Demand for New Factories Drives Growth in Construction Spending

“U.S. construction spending in March rose by an adjusted rate of 0.3% from February, according to the U.S. Census Bureau.”

Manufacturers of construction equipment, trucks, building supplies and industrial software are still ringing up sales, despite slowdowns in other parts of the U.S. economy.

A backlog of orders stemming from supply-chain bottlenecks during the pandemic and higher demand from new factories under construction have boosted manufacturing companies, helping offset the effects of rising interest rates and weakening U.S. economic growth.

“We feel good about the market conditions,” Chief Executive Jim Umpleby said late last month after the construction-equipment maker’s quarterly sales rose by 17% from the same period last year and profit increased by 26%.“ Our first-quarter results lead us to expect that 2023 will be even better than we previously anticipated.”

“U.S. construction spending in March rose by an adjusted rate of 0.3% from February, according to the U.S. Census Bureau.”

Private nonresidential-construction spending was up by an adjusted 1% from February, powered by a 4.6% increase in manufacturing-related construction, which accounts for about a quarter of nonresidential spending.

New factories are driving demand for construction materials, including steel, as well as the systems and equipment needed to operate the plants once completed. Strength in such construction projects has helped Texas-based Caterpillar and other manufacturers exceed expectations of investors and industry analysts, some who worry that economic turbulence could cut into sales or diminish profit guidance.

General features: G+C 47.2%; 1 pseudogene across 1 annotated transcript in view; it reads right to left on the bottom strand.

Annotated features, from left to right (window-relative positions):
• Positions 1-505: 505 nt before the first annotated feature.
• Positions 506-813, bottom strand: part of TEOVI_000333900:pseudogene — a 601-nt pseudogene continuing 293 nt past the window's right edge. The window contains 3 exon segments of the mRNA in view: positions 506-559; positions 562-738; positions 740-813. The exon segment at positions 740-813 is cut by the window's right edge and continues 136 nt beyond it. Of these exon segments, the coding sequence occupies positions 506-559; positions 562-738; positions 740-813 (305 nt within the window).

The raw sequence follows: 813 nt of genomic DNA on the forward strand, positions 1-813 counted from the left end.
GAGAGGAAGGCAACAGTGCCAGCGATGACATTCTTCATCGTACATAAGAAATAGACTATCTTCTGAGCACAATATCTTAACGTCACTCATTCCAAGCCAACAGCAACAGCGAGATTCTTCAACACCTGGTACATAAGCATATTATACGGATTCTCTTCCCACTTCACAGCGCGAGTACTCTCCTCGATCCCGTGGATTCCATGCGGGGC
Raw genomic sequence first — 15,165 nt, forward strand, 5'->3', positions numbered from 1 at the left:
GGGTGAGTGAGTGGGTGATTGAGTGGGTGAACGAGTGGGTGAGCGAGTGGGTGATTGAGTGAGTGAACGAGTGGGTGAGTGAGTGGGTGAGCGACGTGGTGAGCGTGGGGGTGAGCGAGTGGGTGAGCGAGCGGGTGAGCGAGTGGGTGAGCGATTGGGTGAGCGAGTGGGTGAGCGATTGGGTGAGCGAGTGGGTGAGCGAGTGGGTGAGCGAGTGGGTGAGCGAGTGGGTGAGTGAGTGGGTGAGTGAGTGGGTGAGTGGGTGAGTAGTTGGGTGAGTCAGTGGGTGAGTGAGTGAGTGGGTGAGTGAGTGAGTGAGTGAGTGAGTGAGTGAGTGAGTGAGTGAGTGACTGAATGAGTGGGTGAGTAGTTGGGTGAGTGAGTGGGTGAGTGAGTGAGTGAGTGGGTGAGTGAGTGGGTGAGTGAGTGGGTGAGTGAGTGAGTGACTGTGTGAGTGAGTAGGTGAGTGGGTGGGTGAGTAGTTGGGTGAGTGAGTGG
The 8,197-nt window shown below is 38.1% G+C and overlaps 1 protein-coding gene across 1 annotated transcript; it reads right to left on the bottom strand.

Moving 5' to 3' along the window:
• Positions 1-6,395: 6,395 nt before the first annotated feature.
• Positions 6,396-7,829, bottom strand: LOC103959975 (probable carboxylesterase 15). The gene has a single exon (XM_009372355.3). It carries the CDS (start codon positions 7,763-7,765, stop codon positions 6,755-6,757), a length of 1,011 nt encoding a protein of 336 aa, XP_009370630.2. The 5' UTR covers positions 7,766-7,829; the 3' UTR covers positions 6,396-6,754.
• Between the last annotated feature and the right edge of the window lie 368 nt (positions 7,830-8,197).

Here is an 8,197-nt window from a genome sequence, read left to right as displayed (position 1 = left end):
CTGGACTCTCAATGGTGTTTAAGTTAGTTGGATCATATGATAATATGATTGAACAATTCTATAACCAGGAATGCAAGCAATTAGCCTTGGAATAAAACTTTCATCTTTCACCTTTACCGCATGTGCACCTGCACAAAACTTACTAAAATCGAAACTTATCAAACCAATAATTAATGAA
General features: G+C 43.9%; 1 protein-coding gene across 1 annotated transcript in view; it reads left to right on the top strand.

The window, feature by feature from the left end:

Caterpillar’s sales of machinery and engines from North America rose 32% in the first quarter of 2023 from the same period a year earlier, offsetting slumping sales in China and smaller growth rates in other overseas markets.

For North Carolina steelmaker Nucor continued robust sales of building joists, warehouse racks, overhead doors and other products made from the company’s steel boosted profits from its steel-products business by 42% from the 2022 first quarter last year to $971 million.

“Semiconductor-chip plants, electric-vehicle facilities—both the assembly and battery plants—are in our order backlogs and we’re quoting even more of them,” Chad Utermark, Nucor’s executive vice president for new markets and innovation, said during a late April conference call with analysts.

Factory-software and automation-gear supplier Rockwell Automation also is benefiting from the factory-building boom. The Milwaukee-based company reported a 26% increase in quarterly sales from a year earlier, and its operating margin rose by more than 5 percentage points to 21.3% from higher sales volumes and price increases.

Rockwell raised its profit guidance in anticipation of 13% to 17% growth in core sales this year. Mr. Moret said that as supply-chain disruptions ease and the availability of components improves, Rockwell can complete orders faster and increase its sales.

Companies’ supply-chain problems left customers to endure long waits for orders, or postpone purchases or projects. Manufacturing executives said that demand didn’t vanish and is now providing momentum for sales as the availability of parts improved in recent quarters.